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Research Methodology: Overview of Research Methodology

Research Methods Overview

If you are planning to do research - whether you are doing a student research project,  IQP,  MQP, GPS project, thesis, or dissertation, you need to use valid approaches and tools to set up your study, gather your data, and make sense of your findings. This research methods guide will help you choose a methodology and launch into your research project. 

Data collection and data analysis are research methods that can be applied to many disciplines. There is Qualitative research and Quantitative Research. The focus of this guide, includes most popular methods including: 



focus groups

case studies



Need help?

We are happy to answer questions about research methods and assist with choosing a method that is right for your research in person or online. below is a video on how to book a research consultation

"How-To": Booking a Research Consultation

"Research Data Management" by Peter Neish is marked with CC0 1.0.

Research Design vs Research Method

What is the difference between Research Design and Research Method?

Research design is a plan to answer your research question.  A research method is a strategy used to implement that plan.  Research design and methods are different but closely related, because good research design ensures that the data you obtain will help you answer your research question more effectively.

Which research method should I choose?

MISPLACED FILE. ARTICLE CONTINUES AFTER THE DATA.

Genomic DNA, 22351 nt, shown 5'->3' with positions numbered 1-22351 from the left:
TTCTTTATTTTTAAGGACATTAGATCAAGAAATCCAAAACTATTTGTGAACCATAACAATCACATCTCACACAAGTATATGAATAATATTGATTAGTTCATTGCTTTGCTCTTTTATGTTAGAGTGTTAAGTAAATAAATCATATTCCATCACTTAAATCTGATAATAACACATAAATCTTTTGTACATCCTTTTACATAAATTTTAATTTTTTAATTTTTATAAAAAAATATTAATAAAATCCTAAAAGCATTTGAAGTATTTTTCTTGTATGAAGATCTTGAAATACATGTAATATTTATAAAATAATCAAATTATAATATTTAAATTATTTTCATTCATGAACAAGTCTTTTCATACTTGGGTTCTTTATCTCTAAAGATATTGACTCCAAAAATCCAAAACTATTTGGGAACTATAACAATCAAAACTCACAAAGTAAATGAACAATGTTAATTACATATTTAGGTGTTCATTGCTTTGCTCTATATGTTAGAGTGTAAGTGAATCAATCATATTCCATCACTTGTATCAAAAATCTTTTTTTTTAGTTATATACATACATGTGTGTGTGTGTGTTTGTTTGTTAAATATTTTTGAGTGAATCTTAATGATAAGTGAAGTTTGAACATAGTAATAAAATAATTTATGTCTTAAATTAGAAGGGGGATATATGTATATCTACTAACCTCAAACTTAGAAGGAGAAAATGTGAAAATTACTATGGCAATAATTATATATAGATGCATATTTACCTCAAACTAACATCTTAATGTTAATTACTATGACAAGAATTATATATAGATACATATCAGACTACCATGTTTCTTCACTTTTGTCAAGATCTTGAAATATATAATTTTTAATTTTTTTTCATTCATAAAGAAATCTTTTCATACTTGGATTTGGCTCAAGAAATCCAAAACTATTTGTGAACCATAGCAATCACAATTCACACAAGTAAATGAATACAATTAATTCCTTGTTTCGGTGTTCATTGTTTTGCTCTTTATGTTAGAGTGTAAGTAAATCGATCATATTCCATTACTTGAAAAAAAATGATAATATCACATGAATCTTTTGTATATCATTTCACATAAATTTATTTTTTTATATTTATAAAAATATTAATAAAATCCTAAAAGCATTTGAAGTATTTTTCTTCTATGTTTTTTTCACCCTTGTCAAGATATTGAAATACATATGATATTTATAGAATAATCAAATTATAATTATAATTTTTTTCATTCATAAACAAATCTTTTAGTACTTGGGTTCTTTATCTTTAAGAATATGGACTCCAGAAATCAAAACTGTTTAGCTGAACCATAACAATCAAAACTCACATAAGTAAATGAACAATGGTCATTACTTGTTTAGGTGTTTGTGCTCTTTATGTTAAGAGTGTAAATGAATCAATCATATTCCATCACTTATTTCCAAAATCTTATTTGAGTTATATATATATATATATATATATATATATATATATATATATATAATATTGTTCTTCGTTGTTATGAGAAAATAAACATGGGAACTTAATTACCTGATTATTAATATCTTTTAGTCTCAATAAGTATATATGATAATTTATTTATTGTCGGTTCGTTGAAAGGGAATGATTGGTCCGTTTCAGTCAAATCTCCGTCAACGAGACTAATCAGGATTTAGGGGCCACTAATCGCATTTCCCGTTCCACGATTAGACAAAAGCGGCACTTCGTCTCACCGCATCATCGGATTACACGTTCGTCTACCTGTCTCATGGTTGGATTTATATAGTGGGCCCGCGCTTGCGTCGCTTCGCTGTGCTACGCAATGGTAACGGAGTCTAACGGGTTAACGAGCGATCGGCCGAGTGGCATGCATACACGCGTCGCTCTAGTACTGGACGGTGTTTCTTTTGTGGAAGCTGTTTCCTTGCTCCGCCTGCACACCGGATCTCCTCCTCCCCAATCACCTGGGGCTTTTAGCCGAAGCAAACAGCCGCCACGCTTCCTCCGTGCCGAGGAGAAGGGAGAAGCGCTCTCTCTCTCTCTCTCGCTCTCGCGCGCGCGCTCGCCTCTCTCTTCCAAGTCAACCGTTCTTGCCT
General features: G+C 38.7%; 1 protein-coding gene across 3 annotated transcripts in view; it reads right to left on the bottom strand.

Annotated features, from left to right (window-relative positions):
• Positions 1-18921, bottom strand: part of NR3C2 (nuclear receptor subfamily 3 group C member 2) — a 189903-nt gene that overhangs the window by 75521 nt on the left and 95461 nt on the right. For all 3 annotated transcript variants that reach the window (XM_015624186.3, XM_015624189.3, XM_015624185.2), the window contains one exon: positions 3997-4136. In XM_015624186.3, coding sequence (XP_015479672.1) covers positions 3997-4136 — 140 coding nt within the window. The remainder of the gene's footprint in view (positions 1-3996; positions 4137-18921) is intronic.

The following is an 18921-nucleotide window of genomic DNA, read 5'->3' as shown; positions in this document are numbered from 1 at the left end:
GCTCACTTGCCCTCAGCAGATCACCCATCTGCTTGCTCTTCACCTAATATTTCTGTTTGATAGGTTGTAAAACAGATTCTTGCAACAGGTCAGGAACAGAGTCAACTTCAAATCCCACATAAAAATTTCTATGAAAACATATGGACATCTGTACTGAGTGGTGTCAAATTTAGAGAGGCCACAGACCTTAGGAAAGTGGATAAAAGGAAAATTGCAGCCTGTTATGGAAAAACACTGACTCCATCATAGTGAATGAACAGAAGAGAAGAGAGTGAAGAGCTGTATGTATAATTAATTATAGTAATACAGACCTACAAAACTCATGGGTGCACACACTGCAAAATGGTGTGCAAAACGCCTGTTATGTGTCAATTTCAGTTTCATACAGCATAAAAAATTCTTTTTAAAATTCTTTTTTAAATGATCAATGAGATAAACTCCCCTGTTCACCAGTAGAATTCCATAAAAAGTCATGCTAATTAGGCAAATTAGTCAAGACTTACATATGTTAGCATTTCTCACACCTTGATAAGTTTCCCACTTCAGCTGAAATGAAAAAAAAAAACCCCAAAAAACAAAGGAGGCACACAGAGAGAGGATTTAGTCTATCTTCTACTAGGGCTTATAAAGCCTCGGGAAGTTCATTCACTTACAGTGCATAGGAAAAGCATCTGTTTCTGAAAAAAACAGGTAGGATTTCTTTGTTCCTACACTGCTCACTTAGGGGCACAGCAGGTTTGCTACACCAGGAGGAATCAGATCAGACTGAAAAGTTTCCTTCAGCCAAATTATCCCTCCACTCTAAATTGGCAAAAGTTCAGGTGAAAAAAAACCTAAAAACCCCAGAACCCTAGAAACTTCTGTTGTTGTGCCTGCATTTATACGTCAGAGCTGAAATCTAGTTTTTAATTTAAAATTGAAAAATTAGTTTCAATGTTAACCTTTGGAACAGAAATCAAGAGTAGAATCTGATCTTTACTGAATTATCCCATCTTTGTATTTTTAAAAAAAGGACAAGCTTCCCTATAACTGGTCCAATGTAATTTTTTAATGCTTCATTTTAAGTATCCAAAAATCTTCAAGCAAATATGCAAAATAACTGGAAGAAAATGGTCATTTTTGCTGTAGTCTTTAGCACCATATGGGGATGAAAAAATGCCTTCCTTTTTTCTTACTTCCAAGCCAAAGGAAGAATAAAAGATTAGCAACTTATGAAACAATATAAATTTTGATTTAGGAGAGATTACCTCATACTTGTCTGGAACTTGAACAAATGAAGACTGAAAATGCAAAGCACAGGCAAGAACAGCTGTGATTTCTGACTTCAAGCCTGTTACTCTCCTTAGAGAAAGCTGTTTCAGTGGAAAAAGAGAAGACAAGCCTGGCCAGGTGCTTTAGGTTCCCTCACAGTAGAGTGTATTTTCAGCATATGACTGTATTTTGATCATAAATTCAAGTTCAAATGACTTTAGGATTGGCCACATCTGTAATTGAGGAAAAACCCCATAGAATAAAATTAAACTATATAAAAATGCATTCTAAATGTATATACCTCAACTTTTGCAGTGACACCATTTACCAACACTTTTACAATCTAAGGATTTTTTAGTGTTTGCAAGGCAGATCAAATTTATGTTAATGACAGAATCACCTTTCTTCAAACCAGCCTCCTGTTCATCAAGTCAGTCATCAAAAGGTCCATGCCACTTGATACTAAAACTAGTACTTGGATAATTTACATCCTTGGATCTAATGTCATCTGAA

It depends on your research goal.  It depends on what subjects (and who) you want to study.  Let's say you are interested in studying what makes people happy, or why some students are more conscious about recycling on campus.  To answer these questions, you need to make a decision about how to collect your data.  Most frequently used methods include:

  1. Observation / Participant Observation
  2. Surveys
  3. Interviews
  4. Focus Groups
  5. Experiments
  6. Secondary Data Analysis / Archival Study
  7. Mixed Methods (combination of some of the above)

One particular method could be better suited to your research goal than others, because the data you collect from different methods will be different in quality and quantity.   For instance, surveys are usually designed to produce relatively short answers, rather than the extensive responses expected in qualitative interviews.

What other factors should I consider when choosing one method over another?


Time for data collection and analysis is something you want to consider.  An observation or interview method, so-called qualitative approach, helps you collect richer information, but it takes time.  Using a survey helps you collect more data quickly, yet it may lack details.  So, you will need to consider the time you have for research and the balance between strengths and weaknesses associated with each method (e.g., qualitative vs. quantitative).

Research Data Management

Research Data Management (RDM) refers to how you are going to keep and share your data over longer time frame - like after you graduate. It is defined as the organization, documentation, storage, and preservation of the data resulting from the research process, where data can be broadly defined as the outcome of experiments or observations that validate research findings, and can take a variety of forms including numerical output (quantitative data), qualitative data, documentation, images, audio, and video.


"Research Design" by George C Gordon Library is licensed under CC BY 4.0 / A derivative from the original work